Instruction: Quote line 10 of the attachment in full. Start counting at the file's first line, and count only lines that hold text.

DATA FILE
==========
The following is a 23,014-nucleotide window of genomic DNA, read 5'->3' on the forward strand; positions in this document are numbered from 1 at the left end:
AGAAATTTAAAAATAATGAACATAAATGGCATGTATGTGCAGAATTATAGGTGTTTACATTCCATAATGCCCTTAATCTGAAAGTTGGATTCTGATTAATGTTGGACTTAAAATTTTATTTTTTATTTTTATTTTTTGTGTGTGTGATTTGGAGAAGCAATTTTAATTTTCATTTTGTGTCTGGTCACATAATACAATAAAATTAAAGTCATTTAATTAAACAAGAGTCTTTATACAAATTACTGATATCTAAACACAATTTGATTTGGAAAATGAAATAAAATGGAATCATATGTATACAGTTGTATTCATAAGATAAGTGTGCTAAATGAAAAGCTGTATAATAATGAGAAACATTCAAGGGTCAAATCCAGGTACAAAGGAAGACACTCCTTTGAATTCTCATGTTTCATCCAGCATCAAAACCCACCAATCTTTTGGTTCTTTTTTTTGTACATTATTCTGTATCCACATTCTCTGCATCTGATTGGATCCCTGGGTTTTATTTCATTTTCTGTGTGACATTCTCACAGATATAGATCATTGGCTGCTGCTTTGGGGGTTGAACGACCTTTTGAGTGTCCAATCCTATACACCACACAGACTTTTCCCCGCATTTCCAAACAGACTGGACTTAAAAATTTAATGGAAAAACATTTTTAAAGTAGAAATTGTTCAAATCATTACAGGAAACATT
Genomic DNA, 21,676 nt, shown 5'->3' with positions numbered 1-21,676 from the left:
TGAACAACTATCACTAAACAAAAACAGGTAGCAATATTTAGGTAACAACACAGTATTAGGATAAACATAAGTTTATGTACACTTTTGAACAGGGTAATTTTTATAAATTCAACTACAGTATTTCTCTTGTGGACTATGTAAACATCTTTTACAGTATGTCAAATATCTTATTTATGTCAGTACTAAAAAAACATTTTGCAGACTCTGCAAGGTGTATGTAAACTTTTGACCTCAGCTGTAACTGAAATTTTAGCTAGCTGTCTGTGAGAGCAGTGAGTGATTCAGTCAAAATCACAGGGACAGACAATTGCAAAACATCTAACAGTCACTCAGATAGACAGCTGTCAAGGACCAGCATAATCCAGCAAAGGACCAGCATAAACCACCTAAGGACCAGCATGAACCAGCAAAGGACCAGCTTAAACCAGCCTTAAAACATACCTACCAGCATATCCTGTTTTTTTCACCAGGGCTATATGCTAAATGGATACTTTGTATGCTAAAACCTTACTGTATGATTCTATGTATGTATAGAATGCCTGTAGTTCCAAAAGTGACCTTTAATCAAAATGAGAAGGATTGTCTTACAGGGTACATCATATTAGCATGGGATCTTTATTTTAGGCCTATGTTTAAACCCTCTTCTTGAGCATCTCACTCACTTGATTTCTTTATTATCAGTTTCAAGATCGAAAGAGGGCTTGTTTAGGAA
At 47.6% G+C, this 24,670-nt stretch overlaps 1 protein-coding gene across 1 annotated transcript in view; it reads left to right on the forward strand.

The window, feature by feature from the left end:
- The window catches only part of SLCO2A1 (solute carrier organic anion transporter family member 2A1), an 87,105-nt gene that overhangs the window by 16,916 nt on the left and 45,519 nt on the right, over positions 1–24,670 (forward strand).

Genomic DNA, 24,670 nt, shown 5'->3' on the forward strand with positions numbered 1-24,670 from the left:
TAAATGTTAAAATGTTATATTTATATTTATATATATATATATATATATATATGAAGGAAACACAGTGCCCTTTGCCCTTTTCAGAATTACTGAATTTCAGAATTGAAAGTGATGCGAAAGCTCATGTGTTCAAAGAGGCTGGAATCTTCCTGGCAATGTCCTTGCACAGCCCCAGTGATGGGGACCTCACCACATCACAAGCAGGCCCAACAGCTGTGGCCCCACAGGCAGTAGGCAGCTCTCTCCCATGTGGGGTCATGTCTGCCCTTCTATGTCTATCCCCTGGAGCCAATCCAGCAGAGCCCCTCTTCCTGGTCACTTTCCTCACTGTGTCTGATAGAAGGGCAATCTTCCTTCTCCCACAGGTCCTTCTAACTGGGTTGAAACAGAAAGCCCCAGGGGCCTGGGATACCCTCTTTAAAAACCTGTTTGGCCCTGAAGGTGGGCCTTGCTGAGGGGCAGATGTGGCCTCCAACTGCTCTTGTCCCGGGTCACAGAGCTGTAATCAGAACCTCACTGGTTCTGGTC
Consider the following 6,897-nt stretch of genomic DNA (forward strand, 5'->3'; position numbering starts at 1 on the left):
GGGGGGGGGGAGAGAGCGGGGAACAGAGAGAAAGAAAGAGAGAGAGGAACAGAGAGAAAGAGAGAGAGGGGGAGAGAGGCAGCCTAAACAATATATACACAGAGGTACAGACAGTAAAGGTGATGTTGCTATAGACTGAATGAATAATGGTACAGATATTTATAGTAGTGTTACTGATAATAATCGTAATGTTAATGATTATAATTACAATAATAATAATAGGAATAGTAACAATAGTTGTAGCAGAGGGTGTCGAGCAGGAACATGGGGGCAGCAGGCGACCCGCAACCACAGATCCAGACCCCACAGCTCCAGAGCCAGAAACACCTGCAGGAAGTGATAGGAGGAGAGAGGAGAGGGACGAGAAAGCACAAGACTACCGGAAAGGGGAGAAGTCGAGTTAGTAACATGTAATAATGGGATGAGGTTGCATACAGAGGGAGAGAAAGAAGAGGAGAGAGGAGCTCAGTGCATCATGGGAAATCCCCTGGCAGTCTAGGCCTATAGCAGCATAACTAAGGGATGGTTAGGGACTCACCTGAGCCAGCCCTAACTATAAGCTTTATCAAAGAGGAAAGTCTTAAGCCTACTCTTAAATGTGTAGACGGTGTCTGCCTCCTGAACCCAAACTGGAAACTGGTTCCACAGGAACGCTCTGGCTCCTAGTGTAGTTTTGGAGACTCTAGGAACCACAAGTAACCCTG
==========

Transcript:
Consider the following 6,897-nt stretch of genomic DNA (forward strand, 5'->3'; position numbering starts at 1 on the left):